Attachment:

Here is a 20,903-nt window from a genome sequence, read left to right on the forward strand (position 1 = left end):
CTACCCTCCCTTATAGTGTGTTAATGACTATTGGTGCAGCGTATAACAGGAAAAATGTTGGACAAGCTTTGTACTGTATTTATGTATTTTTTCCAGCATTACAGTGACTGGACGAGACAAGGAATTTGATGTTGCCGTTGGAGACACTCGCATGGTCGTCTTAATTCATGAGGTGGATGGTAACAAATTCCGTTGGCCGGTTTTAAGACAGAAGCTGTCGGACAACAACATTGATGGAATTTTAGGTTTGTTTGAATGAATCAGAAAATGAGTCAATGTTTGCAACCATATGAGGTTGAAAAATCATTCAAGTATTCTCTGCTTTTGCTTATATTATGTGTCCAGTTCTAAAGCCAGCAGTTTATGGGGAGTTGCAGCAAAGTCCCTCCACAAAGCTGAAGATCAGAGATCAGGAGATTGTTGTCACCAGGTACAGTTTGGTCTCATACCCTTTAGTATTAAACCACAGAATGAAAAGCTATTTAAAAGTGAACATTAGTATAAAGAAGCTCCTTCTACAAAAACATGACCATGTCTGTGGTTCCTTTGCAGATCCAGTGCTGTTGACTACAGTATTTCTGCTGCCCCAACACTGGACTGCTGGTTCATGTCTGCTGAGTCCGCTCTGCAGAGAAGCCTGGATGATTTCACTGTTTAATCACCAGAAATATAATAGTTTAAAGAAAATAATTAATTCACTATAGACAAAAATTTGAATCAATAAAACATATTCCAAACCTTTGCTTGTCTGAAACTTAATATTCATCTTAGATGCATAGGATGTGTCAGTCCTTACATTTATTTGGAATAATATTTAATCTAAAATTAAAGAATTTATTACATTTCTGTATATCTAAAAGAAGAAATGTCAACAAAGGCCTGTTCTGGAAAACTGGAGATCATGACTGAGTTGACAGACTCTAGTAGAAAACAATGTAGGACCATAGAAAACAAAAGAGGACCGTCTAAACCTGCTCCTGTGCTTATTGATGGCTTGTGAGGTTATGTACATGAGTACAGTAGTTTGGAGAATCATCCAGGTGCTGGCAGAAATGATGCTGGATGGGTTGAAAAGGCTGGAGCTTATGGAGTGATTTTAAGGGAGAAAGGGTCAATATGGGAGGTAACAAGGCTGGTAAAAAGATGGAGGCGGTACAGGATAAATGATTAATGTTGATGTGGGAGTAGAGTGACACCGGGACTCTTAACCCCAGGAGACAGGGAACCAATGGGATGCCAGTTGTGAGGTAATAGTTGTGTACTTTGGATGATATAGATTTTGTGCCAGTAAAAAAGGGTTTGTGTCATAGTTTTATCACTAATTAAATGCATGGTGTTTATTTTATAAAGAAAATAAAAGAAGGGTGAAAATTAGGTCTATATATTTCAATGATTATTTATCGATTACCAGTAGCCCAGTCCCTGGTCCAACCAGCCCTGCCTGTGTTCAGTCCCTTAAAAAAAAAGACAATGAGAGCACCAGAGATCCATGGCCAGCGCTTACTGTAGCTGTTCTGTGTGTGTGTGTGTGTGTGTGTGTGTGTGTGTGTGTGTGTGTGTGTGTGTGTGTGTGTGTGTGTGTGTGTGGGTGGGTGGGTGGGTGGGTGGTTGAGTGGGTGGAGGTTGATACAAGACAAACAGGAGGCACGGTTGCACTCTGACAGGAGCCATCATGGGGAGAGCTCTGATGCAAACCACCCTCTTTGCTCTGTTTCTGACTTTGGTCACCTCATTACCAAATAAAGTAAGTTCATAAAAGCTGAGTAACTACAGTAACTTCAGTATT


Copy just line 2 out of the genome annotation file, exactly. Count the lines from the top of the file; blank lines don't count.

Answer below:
CTACCCTCCCTTATAGTGTGTTAATGACTATTGGTGCAGCGTATAACAGGAAAAATGTTGGACAAGCTTTGTACTGTATTTATGTATTTTTTCCAGCATTACAGTGACTGGACGAGACAAGGAATTTGATGTTGCCGTTGGAGACACTCGCATGGTCGTCTTAATTCATGAGGTGGATGGTAACAAATTCCGTTGGCCGGTTTTAAGACAGAAGCTGTCGGACAACAACATTGATGGAATTTTAGGTTTGTTTGAATGAATCAGAAAATGAGTCAATGTTTGCAACCATATGAGGTTGAAAAATCATTCAAGTATTCTCTGCTTTTGCTTATATTATGTGTCCAGTTCTAAAGCCAGCAGTTTATGGGGAGTTGCAGCAAAGTCCCTCCACAAAGCTGAAGATCAGAGATCAGGAGATTGTTGTCACCAGGTACAGTTTGGTCTCATACCCTTTAGTATTAAACCACAGAATGAAAAGCTATTTAAAAGTGAACATTAGTATAAAGAAGCTCCTTCTACAAAAACATGACCATGTCTGTGGTTCCTTTGCAGATCCAGTGCTGTTGACTACAGTATTTCTGCTGCCCCAACACTGGACTGCTGGTTCATGTCTGCTGAGTCCGCTCTGCAGAGAAGCCTGGATGATTTCACTGTTTAATCACCAGAAATATAATAGTTTAAAGAAAATAATTAATTCACTATAGACAAAAATTTGAATCAATAAAACATATTCCAAACCTTTGCTTGTCTGAAACTTAATATTCATCTTAGATGCATAGGATGTGTCAGTCCTTACATTTATTTGGAATAATATTTAATCTAAAATTAAAGAATTTATTACATTTCTGTATATCTAAAAGAAGAAATGTCAACAAAGGCCTGTTCTGGAAAACTGGAGATCATGACTGAGTTGACAGACTCTAGTAGAAAACAATGTAGGACCATAGAAAACAAAAGAGGACCGTCTAAACCTGCTCCTGTGCTTATTGATGGCTTGTGAGGTTATGTACATGAGTACAGTAGTTTGGAGAATCATCCAGGTGCTGGCAGAAATGATGCTGGATGGGTTGAAAAGGCTGGAGCTTATGGAGTGATTTTAAGGGAGAAAGGGTCAATATGGGAGGTAACAAGGCTGGTAAAAAGATGGAGGCGGTACAGGATAAATGATTAATGTTGATGTGGGAGTAGAGTGACACCGGGACTCTTAACCCCAGGAGACAGGGAACCAATGGGATGCCAGTTGTGAGGTAATAGTTGTGTACTTTGGATGATATAGATTTTGTGCCAGTAAAAAAGGGTTTGTGTCATAGTTTTATCACTAATTAAATGCATGGTGTTTATTTTATAAAGAAAATAAAAGAAGGGTGAAAATTAGGTCTATATATTTCAATGATTATTTATCGATTACCAGTAGCCCAGTCCCTGGTCCAACCAGCCCTGCCTGTGTTCAGTCCCTTAAAAAAAAAGACAATGAGAGCACCAGAGATCCATGGCCAGCGCTTACTGTAGCTGTTCTGTGTGTGTGTGTGTGTGTGTGTGTGTGTGTGTGTGTGTGTGTGTGTGTGTGTGTGTGTGTGTGTGTGTGTGGGTGGGTGGGTGGGTGGGTGGTTGAGTGGGTGGAGGTTGATACAAGACAAACAGGAGGCACGGTTGCACTCTGACAGGAGCCATCATGGGGAGAGCTCTGATGCAAACCACCCTCTTTGCTCTGTTTCTGACTTTGGTCACCTCATTACCAAATAAAGTAAGTTCATAAAAGCTGAGTAACTACAGTAACTTCAGTATT